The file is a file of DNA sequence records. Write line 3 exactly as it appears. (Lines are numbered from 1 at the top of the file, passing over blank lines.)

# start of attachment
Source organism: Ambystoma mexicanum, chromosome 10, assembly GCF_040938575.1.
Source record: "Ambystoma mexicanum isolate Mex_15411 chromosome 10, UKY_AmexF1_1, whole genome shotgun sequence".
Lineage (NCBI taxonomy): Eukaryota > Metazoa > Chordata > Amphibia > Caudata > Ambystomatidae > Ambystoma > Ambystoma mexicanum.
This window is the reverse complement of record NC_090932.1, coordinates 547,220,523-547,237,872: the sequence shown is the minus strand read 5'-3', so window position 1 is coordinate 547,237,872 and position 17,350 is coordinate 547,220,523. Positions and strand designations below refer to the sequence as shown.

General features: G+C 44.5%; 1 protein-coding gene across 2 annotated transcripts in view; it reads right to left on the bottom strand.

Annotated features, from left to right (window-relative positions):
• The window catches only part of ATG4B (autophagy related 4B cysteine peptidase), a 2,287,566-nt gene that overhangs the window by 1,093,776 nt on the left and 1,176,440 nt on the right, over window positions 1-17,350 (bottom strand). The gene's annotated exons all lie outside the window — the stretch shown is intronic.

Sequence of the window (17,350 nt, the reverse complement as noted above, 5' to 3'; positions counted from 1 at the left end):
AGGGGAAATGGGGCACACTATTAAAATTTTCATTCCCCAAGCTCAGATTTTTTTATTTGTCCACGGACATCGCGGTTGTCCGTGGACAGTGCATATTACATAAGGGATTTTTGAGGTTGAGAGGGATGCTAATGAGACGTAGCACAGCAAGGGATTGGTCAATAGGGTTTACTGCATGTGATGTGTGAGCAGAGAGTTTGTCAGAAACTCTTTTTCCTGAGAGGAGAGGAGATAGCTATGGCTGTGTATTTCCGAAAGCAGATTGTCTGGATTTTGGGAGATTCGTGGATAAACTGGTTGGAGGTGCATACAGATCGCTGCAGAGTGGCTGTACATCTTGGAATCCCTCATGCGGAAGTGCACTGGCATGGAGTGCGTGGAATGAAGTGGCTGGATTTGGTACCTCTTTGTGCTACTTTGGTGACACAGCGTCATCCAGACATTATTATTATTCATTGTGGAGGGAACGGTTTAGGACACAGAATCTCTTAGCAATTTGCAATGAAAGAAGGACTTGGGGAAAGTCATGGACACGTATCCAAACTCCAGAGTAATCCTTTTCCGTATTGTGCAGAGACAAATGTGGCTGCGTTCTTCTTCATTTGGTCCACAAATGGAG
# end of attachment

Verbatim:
Lineage (NCBI taxonomy): Eukaryota > Metazoa > Chordata > Amphibia > Caudata > Ambystomatidae > Ambystoma > Ambystoma mexicanum.